Why do my cats drink out of the toilet/pond/other inappropriate place rather than from their fresh, clean bowls of water? Why doesn't my cat seem to drink?
Many owners wonder why their cats either do not appear to drink from their water bowl or show more of a preference for another water source such as a pond. Cats do have very efficient kidneys having evolved from a desert dwelling species, however they still need to always have a supply of fresh water available to them. One of the most common reasons for cats to not drink out of their water bowl is due to its location. Many people tend to put their cat’s food bowl next to their water bowl. We humans eat and drink at the same time, so surely it would make sense for cats to do the same, right? It is easy to forget that cats are a completely different species with some very different needs. Once we understand these needs, it all starts to fall into place. What is news to most people is that cats would actually prefer to drink away from their food bowl. This goes back to African wildcat behaviour, with which our pet cats have shared ancestry. African wildcats also eat and drink in different locations to avoid contaminating their water source with the gut contents of their prey. So it’s all about hygiene, unsurprisingly for such a clean animal. With that in mind, ensure that water bowls and food bowls are placed away from each other and away from the litter tray.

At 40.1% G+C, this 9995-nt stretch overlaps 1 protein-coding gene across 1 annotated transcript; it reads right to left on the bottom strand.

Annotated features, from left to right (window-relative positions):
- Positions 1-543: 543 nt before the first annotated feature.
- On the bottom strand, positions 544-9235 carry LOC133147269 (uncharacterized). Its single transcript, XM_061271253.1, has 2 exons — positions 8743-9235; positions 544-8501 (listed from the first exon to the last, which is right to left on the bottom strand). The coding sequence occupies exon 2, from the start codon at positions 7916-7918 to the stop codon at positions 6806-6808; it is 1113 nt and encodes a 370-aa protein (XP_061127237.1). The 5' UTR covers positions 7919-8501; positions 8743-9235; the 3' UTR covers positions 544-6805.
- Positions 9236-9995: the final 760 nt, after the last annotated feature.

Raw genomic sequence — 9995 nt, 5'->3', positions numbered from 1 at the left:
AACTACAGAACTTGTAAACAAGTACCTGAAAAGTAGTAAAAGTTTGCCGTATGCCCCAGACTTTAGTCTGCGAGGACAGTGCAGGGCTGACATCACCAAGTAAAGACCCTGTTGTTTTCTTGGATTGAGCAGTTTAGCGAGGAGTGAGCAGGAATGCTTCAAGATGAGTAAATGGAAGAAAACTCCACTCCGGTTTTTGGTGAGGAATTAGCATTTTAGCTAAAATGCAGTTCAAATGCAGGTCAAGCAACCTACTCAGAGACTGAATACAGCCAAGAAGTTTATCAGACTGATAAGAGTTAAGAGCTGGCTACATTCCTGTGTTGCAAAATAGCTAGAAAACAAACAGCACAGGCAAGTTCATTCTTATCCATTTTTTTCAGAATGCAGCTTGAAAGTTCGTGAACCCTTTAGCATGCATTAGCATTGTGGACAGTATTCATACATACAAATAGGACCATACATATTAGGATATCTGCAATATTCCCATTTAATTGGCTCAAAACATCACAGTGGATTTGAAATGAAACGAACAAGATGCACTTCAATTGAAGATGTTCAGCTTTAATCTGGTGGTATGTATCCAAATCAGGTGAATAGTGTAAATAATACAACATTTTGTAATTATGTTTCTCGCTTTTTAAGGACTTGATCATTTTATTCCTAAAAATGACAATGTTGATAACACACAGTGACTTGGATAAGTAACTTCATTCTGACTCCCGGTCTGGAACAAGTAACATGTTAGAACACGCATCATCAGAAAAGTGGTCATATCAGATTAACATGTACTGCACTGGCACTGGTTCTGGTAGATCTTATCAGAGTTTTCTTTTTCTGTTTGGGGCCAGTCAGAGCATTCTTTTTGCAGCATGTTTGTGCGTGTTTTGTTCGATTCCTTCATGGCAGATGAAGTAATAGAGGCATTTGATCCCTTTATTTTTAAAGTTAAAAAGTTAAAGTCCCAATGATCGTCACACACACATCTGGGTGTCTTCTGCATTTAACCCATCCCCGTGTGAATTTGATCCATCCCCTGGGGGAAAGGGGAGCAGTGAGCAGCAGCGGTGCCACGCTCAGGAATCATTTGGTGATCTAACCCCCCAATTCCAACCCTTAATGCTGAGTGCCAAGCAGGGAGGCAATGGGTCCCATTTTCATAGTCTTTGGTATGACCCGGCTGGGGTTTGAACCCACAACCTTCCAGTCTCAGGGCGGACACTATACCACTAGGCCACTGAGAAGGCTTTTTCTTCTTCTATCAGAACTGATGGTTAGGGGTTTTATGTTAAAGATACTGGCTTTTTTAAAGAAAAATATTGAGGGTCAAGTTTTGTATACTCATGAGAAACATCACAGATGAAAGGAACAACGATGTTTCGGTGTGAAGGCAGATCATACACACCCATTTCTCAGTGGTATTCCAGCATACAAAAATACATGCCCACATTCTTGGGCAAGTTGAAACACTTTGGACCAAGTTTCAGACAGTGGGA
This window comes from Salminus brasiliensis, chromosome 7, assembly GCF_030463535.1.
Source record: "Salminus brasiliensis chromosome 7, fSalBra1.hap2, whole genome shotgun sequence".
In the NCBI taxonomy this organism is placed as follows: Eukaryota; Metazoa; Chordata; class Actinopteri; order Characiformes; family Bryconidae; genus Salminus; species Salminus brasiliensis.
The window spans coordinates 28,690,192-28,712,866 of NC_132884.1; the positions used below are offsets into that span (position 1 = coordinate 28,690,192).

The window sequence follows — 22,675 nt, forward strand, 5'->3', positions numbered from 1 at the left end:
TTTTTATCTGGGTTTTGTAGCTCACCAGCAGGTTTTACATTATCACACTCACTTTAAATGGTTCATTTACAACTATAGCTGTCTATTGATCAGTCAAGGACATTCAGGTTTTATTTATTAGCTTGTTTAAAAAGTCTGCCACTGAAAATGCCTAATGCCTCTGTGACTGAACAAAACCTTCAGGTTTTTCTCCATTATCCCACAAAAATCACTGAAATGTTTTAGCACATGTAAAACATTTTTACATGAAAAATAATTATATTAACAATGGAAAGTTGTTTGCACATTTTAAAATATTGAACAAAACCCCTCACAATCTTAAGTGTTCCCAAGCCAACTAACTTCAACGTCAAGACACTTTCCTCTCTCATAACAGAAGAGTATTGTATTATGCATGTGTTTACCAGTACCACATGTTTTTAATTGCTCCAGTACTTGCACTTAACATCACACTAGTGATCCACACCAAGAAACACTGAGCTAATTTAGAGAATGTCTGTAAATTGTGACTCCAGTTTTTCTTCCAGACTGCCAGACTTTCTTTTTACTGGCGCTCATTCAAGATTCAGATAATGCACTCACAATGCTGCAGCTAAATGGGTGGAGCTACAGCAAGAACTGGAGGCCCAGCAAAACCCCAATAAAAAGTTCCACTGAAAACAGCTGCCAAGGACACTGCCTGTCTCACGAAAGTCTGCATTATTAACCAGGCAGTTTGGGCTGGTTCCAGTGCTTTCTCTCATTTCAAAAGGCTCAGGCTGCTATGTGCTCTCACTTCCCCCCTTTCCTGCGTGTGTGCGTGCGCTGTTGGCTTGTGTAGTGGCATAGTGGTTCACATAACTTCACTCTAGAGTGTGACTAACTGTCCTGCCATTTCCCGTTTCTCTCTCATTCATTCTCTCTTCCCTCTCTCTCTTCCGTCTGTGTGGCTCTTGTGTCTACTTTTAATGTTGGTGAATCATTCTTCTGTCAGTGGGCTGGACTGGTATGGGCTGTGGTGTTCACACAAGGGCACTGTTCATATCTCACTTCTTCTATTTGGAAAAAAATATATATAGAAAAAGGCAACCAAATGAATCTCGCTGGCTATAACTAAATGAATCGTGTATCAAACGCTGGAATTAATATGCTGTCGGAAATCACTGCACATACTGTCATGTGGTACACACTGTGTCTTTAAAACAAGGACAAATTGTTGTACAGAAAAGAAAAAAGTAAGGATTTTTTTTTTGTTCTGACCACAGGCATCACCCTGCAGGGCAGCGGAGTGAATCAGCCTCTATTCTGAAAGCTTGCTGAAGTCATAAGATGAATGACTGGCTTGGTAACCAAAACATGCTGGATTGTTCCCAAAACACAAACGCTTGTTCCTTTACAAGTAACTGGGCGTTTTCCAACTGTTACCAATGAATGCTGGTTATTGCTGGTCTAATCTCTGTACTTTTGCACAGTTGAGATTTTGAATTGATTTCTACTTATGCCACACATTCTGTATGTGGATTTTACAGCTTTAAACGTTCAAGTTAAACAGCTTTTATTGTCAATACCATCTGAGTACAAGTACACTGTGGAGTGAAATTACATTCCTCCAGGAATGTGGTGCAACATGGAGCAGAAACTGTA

You could also consider moving the bowl away from the wall. A cat is in quite a vulnerable position when they have their head down to drink, so they may prefer to have the wall behind them and the room in front so they can see if anything is going to approach them. If you move the water bowl away from the wall and the cat chooses to continue to face the wall, then that’s fine. It is all about giving the cat choice! You may even find if you have two cats that one may choose to face the wall, while the other is delighted to be able to now face the room. Cats are all individuals which is part of their appeal! Place both food and water bowls in more private but accessible locations, eg away from the cat flap, glass patio doors and high traffic areas like hallways.
|Cats generally prefer to drink from a wide, shallow bowl. Photo courtesy of macinate via flickr / Creative Commons|
Some cats find the chlorine found in tap water off-putting and prefer to drink filtered water, bottled water or rain water. Try putting a large plant drip tray outside to collect rain water. Remember to clean the tray regularly.
Why not try putting these changes into place and see if your cat starts to drink more? It’s a good idea to monitor your cat’s drinking habits and if they change, it can be a sign of a medical problem. Always consult your vet if you notice a change in habits.